Blimey, is it only just over a week since I last updated? Seems like a lifetime ago. I'd like to report that it seems that long because I've just been so busy, but the truth is, I haven't. I've even taken a rare week off work and all I've done so far is a bit of washing, a bit of washing up and have a Mighty Boosh marathon. (The good news is they're coming back for a third series. Yay!) I had so many plans - a day out, sort out my bank accounts, do the gardening, sort out all my web stuff, record a few tracks for posterity, that sort of thing - but I don't think I'll get any of them done. I'm a day late with this update as it is.
My gas bill saga rumbles on, of course. Having no confidence that Janet would apply the dunning block as promised, I rang to check last Thursday. And lo, the block was applied to my account. I should have left it there, but offered the chance to speak to the "Customer Escalation Team& quot; to try to sort my bill out I couldn't refuse. I had a brief chat with Tanya regarding the state of play and she assured me that she'd zero-ed the balance on my account, raised the action to correct the original erroneous meter reading and that a new bill should be with me within about two weeks. Wait a minute, isn't this precisely what Adam promised me two months ago? I'm even less confident about this being sorted out now. I'm not that bothered if they come round and cut my gas off, to be honest, but if the details of this "debt" get passed on to credit reference agencies, it's going to be a right pain in the proverbial to put right. Plus I'm not that keen on the thought of bailiffs paying me a visit over an amount that I don't actually owe. Of course, I suppose I'm paying the price for not taking my mate Rob's advice and insisting on speaking to a manager to sort this whole mess out. I beginning to realise that being reasonable just doesn't work. Ah well, let's see what happens next...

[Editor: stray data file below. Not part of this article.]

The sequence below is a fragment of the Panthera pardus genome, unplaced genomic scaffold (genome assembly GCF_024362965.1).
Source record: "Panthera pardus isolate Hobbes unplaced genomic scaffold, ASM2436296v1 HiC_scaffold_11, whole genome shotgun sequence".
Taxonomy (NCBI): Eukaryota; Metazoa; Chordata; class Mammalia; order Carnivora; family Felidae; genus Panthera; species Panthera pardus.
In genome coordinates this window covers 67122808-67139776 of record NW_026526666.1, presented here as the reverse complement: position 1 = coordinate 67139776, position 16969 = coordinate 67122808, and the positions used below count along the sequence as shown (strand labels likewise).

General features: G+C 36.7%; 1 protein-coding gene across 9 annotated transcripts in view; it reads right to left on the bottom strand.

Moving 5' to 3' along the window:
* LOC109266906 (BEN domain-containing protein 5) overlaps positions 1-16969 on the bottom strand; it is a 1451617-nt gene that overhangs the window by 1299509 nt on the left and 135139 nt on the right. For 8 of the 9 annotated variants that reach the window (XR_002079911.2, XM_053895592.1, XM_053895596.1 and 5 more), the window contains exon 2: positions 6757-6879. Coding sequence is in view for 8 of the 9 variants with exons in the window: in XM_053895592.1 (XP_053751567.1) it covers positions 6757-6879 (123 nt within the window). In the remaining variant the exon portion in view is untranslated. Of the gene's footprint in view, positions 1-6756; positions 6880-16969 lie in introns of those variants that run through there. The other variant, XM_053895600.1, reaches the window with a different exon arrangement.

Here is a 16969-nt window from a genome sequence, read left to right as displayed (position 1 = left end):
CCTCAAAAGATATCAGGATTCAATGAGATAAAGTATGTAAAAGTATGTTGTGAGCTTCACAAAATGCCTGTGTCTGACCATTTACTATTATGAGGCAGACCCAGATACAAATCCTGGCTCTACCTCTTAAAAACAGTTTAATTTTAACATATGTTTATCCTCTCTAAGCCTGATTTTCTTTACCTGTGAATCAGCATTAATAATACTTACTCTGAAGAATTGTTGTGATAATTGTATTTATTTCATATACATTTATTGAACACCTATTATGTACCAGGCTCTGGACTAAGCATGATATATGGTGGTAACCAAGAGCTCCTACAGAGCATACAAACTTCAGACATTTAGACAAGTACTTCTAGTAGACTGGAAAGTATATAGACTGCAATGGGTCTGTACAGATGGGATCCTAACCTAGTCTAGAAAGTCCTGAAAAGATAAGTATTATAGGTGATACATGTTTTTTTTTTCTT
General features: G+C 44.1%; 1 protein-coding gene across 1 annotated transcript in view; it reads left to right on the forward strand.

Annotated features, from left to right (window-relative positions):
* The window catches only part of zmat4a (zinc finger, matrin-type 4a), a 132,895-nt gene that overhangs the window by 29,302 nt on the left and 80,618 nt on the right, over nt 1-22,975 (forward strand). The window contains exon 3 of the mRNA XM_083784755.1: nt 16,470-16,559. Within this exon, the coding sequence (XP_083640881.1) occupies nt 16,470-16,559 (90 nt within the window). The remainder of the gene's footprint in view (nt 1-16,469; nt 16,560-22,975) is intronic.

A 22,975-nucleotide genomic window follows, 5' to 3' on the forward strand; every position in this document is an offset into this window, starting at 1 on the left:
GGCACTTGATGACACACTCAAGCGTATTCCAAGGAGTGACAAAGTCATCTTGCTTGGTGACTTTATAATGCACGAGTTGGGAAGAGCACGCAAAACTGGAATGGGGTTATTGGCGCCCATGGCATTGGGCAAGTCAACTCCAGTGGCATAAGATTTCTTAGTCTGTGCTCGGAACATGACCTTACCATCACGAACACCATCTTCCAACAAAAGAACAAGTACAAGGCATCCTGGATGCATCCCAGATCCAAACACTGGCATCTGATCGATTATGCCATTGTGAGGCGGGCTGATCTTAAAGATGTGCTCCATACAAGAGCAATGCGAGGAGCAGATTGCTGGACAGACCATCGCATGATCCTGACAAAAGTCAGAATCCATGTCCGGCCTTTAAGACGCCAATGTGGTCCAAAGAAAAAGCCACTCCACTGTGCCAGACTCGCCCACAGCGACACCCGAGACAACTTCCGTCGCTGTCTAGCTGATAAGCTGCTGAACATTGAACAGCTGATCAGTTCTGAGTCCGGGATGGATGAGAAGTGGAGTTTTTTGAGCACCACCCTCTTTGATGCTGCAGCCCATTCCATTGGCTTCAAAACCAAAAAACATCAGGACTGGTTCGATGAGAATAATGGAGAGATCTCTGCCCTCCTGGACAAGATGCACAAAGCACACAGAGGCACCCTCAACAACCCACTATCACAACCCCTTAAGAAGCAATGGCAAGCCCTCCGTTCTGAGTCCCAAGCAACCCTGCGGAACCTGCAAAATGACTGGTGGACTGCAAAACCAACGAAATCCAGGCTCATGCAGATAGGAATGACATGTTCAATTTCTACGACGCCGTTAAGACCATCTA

By way of light relief from my travails with British Gas I went to watch Nantwich Town in action against Alsager Town last Wednesday night. Truth be told, it was a fairly awful game, made worse by some weak refereeing and some comedy decisions from the linesmen, sorry, referee's assistants. It was a pretty even game till Nantwich introduced a bit of extra pace on the right through Ashley Carter. As the game went into the final quarter Nantwich were piling the pressure on and looked the likelier side to win the game. Sadly, in the third minute of injury time, Alsager scored. There was a large suspicion of offside about the goal, but as the referee's assistant had wrongly flagged for offside minutes earlier, I guess things evened themselves out. Not that that was any consolation to the disappointed Nantwich fans.
I then followed that up by going to watch Crewe at home to Leyton Orient on the Saturday. There's no getting away from the fact that it was a fairly dire game. Perhaps not as poor as the corresponding fixture last season, when Orient thunped us four nil, but there weren't that many chances and neither side really looked like scoring. Orient had the better chances, whilst our inexperienced strike force rarely got sight of goal, getting caught offside with alarming regularity. Even so, the game had nil-nil written all over it until Ben Williams fumbled a mis-hit cross-cum-shot into the back of the net. That was especially disheartening as the lad had been catching everything up till then. In the second half Crewe pushed on trying to find an equaliser but with one or two players tiring and others playing out of position, they lacked the cutting edge to really trouble the keeper. To compound the misery they conceded a late penalty and Orient went home with an undeserved two-nil win. It was a depressing result, especially as the strikers looked unlikely to score in a month of Sundays. To be fair, The Pope and Dickson are still learning their trade at this level, but it puzzled me as to why Miller (who does know where the net is) was only on the bench. Truth is though, that unless someone starts scoring regularly, we're going to have another season of struggle. Hurrah!